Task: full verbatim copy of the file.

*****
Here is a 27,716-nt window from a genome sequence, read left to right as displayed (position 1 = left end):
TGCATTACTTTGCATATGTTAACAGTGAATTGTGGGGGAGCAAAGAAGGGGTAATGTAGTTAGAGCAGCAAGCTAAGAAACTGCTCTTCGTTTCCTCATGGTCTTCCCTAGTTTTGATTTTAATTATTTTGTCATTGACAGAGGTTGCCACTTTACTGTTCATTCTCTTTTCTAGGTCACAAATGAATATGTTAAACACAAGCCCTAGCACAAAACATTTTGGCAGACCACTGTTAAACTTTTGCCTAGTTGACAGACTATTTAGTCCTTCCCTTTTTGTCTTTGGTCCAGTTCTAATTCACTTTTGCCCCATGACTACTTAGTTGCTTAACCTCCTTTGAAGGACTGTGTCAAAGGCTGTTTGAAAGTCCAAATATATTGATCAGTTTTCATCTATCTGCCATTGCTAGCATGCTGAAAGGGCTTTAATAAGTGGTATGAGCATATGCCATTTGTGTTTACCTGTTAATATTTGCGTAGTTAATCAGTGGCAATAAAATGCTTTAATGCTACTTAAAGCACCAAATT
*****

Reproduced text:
Here is a 27,716-nt window from a genome sequence, read left to right as displayed (position 1 = left end):
TGCATTACTTTGCATATGTTAACAGTGAATTGTGGGGGAGCAAAGAAGGGGTAATGTAGTTAGAGCAGCAAGCTAAGAAACTGCTCTTCGTTTCCTCATGGTCTTCCCTAGTTTTGATTTTAATTATTTTGTCATTGACAGAGGTTGCCACTTTACTGTTCATTCTCTTTTCTAGGTCACAAATGAATATGTTAAACACAAGCCCTAGCACAAAACATTTTGGCAGACCACTGTTAAACTTTTGCCTAGTTGACAGACTATTTAGTCCTTCCCTTTTTGTCTTTGGTCCAGTTCTAATTCACTTTTGCCCCATGACTACTTAGTTGCTTAACCTCCTTTGAAGGACTGTGTCAAAGGCTGTTTGAAAGTCCAAATATATTGATCAGTTTTCATCTATCTGCCATTGCTAGCATGCTGAAAGGGCTTTAATAAGTGGTATGAGCATATGCCATTTGTGTTTACCTGTTAATATTTGCGTAGTTAATCAGTGGCAATAAAATGCTTTAATGCTACTTAAAGCACCAAATT